Central Banks Now Own A Third Of The Entire $54 Trillion Global Bond Market

Two weeks ago we asked a question: maybe behind all the rhetoric and constant (ab)use of sophisticated terms like “gamma”, “vega”, CTAs, risk-parity, vol-neutral, central bank vol-suppression, (inverse) VIX ETFs and so forth to explain why despite the surging political uncertainty in recent years, and especially since the US election…

… global equity volatility, both implied and realized, has tumbled to record lows, sliding below levels not even seen before the 2008 financial crisis, there was a far simpler reason for the plunge in vol: trading was slowly grinding to a halt.

That’s what Goldman Sachs found when looking at 13F filings in Q1, when it emerged that the gross portfolio turnover of hedge funds had retreated to a record low of just 28%. In other words, few if any of the “smart money” was actually trading in size.

Bitcoin Explodes, Trades Above $4,000 In South Korea

In recent weeks it has been Japanese demand (and notable premia) that has driven the exponential rise in Bitcoin, but recently, as CoinTelegraph reports, it has been South Korea. Overenight saw Bitcoin prices explode once again, smashing through $2500, $2600, and $2700 for the first time…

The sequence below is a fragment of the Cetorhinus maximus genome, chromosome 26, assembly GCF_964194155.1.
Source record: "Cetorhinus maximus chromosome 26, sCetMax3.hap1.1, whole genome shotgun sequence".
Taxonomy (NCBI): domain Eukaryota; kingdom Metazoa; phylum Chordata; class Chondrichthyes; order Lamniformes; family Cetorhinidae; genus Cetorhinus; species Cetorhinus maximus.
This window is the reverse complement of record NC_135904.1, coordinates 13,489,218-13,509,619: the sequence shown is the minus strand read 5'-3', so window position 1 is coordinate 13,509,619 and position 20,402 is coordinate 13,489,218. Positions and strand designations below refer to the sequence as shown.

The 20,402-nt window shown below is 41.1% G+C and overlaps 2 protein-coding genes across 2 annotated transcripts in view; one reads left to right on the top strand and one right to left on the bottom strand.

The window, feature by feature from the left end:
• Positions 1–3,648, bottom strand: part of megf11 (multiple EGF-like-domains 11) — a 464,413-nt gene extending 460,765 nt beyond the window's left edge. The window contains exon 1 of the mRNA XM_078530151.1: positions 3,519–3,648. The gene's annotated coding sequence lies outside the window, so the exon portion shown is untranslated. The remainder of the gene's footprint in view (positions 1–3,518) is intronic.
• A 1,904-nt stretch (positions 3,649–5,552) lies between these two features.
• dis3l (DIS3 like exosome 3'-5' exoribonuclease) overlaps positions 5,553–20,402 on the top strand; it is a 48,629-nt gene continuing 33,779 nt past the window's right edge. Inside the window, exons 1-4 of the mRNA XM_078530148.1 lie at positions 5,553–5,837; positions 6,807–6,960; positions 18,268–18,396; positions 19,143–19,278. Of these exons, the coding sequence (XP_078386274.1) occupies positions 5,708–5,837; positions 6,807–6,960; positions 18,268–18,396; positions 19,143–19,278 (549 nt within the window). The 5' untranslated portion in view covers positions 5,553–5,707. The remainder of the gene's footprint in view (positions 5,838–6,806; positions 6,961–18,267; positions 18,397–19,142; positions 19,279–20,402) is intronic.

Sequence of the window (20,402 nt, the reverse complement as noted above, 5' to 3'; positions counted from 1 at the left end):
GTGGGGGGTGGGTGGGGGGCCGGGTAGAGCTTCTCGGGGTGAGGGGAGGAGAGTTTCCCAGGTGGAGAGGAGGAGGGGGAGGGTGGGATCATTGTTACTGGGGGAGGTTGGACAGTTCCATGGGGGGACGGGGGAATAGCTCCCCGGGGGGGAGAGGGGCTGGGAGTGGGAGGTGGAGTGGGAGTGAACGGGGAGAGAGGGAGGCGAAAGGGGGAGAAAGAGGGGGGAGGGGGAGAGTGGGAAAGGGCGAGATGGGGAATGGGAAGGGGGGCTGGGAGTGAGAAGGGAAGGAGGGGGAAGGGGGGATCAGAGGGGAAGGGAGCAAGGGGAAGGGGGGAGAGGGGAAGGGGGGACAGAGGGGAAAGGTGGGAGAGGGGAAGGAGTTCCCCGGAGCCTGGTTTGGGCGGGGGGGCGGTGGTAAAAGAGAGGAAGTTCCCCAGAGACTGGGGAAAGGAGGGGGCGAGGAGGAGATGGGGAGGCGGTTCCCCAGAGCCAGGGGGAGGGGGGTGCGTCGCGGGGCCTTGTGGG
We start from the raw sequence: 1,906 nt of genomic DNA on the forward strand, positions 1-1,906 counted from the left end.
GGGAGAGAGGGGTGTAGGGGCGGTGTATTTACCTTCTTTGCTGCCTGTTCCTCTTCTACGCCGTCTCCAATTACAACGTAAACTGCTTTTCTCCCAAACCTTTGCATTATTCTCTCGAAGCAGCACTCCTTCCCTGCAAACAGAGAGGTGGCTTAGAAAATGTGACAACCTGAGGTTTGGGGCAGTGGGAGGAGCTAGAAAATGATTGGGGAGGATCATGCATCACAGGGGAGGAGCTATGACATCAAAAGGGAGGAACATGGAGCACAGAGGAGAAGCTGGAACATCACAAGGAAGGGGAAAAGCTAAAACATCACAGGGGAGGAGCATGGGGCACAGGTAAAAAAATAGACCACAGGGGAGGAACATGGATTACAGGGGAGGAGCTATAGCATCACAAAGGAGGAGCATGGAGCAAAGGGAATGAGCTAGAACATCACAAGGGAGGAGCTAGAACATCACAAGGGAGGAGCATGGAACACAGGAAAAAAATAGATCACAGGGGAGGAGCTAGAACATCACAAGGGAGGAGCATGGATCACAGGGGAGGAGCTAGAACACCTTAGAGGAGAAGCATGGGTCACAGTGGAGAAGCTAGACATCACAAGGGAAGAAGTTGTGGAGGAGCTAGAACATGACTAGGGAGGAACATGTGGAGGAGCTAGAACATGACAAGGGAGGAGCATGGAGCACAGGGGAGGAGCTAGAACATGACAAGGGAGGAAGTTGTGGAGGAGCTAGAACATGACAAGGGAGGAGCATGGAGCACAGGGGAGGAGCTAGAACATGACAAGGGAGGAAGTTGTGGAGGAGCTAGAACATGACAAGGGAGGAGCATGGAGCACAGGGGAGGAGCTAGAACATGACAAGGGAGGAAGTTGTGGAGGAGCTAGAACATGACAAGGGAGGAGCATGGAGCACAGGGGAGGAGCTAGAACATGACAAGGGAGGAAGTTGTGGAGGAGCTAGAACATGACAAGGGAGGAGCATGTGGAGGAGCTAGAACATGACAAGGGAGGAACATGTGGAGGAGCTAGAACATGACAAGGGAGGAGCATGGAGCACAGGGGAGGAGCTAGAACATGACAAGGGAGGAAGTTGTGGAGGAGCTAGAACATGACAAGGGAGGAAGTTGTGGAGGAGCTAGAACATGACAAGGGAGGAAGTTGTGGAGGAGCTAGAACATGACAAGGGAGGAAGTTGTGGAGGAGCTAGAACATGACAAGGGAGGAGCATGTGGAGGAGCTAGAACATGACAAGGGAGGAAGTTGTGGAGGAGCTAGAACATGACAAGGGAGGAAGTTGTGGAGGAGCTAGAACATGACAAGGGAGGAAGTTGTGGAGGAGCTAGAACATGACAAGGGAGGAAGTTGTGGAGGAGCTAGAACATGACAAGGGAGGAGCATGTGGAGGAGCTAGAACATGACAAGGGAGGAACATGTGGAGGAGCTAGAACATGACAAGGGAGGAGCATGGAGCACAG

As CoinTelegraph.com reports, South Korean Bitcoin traders are facing asking prices of $4,500 as the virtual currency’s price continues to surge.

Order books from domestic exchange Coinone list a current price of 4,254,000 won ($3805), with a 24-hour high of 5,025,000 ($4494).

Bitcoin Live Orderbook

MSCI to make decision on China A-share inclusion on June 20

Mark your calendars China watchers.

MSCI will on June 20 announce whether it would finally include China’s domestic A-shares in its global indices.

The US index provider last June delayed for a third straight year the A-shares’ inclusion into its benchmark $1.5tn emerging markets stock index, citing regulation worries and accessibility for global investors.

Ahead of this year’s decision, China has embarked on a series of new actions aimed at addressing these concerns. Its banking regulator has launched a “regulatory windstorm” while the central bank has made the first move to ease capital controls, providing much needed liquidity to the offshore renminbi market.

Meanwhile, BlackRock has for the first time publicly backed the inclusion of onshore stocks in MSCI’s indices and Chinese officials have even criticised dividend-dodging companies, dubbed “iron cockerels”, and promised extra scrutiny.

Both ECB And BOJ Are Just Months Away From Running Out Of Bonds To Buy

With the Fed contemplating whether to hike again next month and start “normalizing ” its balance sheet before the end of 2017, the two other major central banks are facing far bigger problems.

* * *

Two months after the BOJ quietly started tapering its QE program, when it also hinted it may purchase 18% less bonds than planned…